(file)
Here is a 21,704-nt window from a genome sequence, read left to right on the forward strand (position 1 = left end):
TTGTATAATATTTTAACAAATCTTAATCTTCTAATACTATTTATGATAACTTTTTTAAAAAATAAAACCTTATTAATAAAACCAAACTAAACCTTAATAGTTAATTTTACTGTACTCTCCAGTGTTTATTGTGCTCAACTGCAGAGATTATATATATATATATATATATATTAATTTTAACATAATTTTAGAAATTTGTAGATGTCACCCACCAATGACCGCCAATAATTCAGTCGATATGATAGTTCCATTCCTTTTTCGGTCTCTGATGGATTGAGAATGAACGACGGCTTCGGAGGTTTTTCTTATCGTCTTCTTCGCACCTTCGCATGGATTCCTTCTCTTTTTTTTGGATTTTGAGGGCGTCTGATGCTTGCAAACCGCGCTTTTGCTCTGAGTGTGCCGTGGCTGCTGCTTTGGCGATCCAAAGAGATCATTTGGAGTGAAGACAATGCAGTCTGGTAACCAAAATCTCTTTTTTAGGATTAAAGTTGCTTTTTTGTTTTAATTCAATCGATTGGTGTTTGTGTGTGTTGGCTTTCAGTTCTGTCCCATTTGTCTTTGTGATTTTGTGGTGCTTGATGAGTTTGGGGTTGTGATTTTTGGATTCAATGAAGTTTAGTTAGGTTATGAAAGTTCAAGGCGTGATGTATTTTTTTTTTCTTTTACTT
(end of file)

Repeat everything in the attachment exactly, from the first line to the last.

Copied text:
Here is a 21,704-nt window from a genome sequence, read left to right on the forward strand (position 1 = left end):
TTGTATAATATTTTAACAAATCTTAATCTTCTAATACTATTTATGATAACTTTTTTAAAAAATAAAACCTTATTAATAAAACCAAACTAAACCTTAATAGTTAATTTTACTGTACTCTCCAGTGTTTATTGTGCTCAACTGCAGAGATTATATATATATATATATATATATTAATTTTAACATAATTTTAGAAATTTGTAGATGTCACCCACCAATGACCGCCAATAATTCAGTCGATATGATAGTTCCATTCCTTTTTCGGTCTCTGATGGATTGAGAATGAACGACGGCTTCGGAGGTTTTTCTTATCGTCTTCTTCGCACCTTCGCATGGATTCCTTCTCTTTTTTTTGGATTTTGAGGGCGTCTGATGCTTGCAAACCGCGCTTTTGCTCTGAGTGTGCCGTGGCTGCTGCTTTGGCGATCCAAAGAGATCATTTGGAGTGAAGACAATGCAGTCTGGTAACCAAAATCTCTTTTTTAGGATTAAAGTTGCTTTTTTGTTTTAATTCAATCGATTGGTGTTTGTGTGTGTTGGCTTTCAGTTCTGTCCCATTTGTCTTTGTGATTTTGTGGTGCTTGATGAGTTTGGGGTTGTGATTTTTGGATTCAATGAAGTTTAGTTAGGTTATGAAAGTTCAAGGCGTGATGTATTTTTTTTTTCTTTTACTT